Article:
But this is not a post to turn you off Thailand’s southern shores at all. Because luckily I found a little place that made it all better for me,. So in case you too need a little quiet pick me up in-between your speedboating, full moon partying, and night market bartering I recommend you head to Koh Yao Noi. Nestled in the ocean between Phuket and Krabi, accessible from both, it is a perfect, little island gem. It was described on my itinerary with the words muslim island, dress conservatively, no alcohol allowed and as you can imagine that wasn’t necessarily what I was looking for. No working on my tan lines? No cocktails after a long day in the sun? Phew. But I shouldn’t have worried.

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As soon as I put foot on the island, I felt something new, something I hadn’t felt during this holiday at all. Before every place and everything I did had been exciting, loud in a good way, stimulating, invigorating, but here it was just quiet and a bit sleepy. By the looks just like another Thai island, but I immediately felt I could breathe deeper and felt more peaceful, the feeling of having arrived you usually only get in very special places. Turns out Koh Yao Noi is such a special place.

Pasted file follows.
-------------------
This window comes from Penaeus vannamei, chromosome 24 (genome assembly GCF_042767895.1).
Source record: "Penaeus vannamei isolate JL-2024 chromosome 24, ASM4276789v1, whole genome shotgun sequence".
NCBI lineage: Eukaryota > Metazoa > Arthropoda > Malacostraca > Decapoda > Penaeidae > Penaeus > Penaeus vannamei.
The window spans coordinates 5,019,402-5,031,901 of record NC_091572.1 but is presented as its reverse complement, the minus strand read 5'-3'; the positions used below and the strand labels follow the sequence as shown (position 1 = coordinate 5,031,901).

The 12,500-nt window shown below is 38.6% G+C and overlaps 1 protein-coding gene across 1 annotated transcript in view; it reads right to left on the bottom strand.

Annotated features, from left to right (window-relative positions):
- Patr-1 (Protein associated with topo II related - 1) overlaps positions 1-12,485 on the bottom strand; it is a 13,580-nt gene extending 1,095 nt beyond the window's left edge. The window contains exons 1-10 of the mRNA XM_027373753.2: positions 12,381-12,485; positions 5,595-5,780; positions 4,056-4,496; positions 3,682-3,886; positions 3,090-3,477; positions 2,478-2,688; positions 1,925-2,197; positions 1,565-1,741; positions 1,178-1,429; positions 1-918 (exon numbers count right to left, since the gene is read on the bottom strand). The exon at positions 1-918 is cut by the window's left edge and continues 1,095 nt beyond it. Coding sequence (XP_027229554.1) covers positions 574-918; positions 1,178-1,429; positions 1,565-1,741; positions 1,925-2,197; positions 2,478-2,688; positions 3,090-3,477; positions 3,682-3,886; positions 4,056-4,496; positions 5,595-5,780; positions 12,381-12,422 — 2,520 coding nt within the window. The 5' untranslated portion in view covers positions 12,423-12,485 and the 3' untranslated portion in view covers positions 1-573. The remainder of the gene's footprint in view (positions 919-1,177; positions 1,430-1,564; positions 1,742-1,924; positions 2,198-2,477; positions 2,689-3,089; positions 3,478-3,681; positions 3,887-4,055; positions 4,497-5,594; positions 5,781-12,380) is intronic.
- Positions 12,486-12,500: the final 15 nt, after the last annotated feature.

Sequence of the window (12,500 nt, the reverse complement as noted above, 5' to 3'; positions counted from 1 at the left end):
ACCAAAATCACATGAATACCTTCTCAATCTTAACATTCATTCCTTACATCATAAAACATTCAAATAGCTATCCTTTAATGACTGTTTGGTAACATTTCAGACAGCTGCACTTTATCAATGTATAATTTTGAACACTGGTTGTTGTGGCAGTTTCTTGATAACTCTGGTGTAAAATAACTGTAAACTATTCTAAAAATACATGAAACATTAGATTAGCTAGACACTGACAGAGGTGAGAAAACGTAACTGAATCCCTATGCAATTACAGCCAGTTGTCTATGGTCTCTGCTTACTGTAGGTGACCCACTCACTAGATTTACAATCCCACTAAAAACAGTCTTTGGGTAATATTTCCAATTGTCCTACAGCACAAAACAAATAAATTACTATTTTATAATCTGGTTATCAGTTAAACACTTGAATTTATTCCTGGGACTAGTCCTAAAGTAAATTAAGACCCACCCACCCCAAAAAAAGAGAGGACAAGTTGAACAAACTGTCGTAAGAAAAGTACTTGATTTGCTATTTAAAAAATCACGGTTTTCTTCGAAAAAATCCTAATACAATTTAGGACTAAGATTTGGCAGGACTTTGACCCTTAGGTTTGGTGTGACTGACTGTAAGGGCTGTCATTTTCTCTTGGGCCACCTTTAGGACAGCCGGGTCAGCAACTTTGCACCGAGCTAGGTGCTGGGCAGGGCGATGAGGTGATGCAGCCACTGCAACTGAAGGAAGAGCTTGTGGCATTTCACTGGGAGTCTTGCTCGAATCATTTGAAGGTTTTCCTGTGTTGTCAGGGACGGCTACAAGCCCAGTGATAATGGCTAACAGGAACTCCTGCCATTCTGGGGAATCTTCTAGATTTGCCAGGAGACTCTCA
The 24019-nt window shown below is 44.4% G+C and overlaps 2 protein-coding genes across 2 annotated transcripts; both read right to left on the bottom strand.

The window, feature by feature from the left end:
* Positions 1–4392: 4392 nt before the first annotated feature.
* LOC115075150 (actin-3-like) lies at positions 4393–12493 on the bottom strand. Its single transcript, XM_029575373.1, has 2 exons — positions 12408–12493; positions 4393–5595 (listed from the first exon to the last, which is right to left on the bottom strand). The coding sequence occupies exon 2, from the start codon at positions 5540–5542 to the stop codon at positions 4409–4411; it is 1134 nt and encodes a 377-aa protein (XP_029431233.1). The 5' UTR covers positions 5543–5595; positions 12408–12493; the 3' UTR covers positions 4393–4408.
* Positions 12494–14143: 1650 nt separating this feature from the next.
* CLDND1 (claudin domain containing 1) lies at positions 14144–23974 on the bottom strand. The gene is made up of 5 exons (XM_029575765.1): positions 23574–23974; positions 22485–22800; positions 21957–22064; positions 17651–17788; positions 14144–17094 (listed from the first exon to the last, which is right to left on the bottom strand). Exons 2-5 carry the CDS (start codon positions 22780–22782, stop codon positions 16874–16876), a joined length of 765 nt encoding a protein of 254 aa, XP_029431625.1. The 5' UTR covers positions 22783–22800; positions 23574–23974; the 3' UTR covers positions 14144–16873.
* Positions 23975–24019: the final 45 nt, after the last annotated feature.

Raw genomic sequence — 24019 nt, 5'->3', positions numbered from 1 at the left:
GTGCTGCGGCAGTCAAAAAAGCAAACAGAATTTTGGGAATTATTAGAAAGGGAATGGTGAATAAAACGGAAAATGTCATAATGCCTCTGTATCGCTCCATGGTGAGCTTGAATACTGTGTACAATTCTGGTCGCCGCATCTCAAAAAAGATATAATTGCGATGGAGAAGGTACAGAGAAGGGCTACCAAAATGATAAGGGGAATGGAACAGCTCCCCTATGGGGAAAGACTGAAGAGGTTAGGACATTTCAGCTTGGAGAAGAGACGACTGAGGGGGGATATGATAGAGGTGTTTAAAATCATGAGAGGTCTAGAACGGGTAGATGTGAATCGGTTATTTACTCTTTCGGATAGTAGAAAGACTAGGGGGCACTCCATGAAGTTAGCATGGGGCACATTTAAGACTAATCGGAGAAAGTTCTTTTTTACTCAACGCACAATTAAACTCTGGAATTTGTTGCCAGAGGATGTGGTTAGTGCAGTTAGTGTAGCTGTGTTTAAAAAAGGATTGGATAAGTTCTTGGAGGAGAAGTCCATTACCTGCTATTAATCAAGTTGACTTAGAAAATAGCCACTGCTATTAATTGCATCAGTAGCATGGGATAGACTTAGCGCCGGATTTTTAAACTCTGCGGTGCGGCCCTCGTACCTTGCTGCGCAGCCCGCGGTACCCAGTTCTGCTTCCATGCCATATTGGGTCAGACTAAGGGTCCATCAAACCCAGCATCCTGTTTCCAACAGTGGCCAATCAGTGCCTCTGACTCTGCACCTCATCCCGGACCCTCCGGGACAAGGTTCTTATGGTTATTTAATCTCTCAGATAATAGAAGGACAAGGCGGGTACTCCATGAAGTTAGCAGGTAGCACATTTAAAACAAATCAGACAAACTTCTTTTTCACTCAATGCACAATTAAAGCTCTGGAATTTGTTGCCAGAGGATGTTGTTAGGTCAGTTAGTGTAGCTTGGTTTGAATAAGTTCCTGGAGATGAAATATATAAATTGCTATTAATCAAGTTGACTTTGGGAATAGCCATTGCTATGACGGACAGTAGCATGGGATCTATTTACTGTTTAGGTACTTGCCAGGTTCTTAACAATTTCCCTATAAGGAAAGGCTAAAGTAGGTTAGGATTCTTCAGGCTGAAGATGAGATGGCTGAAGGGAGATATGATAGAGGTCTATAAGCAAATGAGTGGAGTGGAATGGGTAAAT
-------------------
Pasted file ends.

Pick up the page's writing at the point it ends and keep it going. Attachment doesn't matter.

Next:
A short drive by songtaew took us to our hotel which was right on Pasai Beach in the east of the island. You know how it usually is when a hotel describes its location directly on the beach, just separated by a road – the road tends to be a highway, loud and impossible to cross, right?! In this case the road was just that: a road, inhabited only by an occasional motorbike and pedestrians. Then there was beach and not much else. Oh wait, I forgot to mention the café and massage place right on the beach. My bad.

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While the island now boasts one ATM, a new 7 Eleven, and a good selection of guesthouses and small hotels, it is still wonderfully undeveloped. This is as local as it gets, because all these amenities blend in easily with Thai villages, rubber tree forests, rice paddies, and musical gas stations. The population is completely muslim, so you won’t find any temples here, but might just be woken by the call to prayer in the morning, and incredibly hospitable and friendly. Travellers don’t come here for parties, they come for tranquility and a glimpse of real life in Thailand. Mind you, there is still enough restaurants to get a beer after a long day of sunbathing, and the signs asking people to dress conservatively, simply remind visitors that bikinis are not appreciated while walking around the market, nobody will give you a second look while you are on the beach.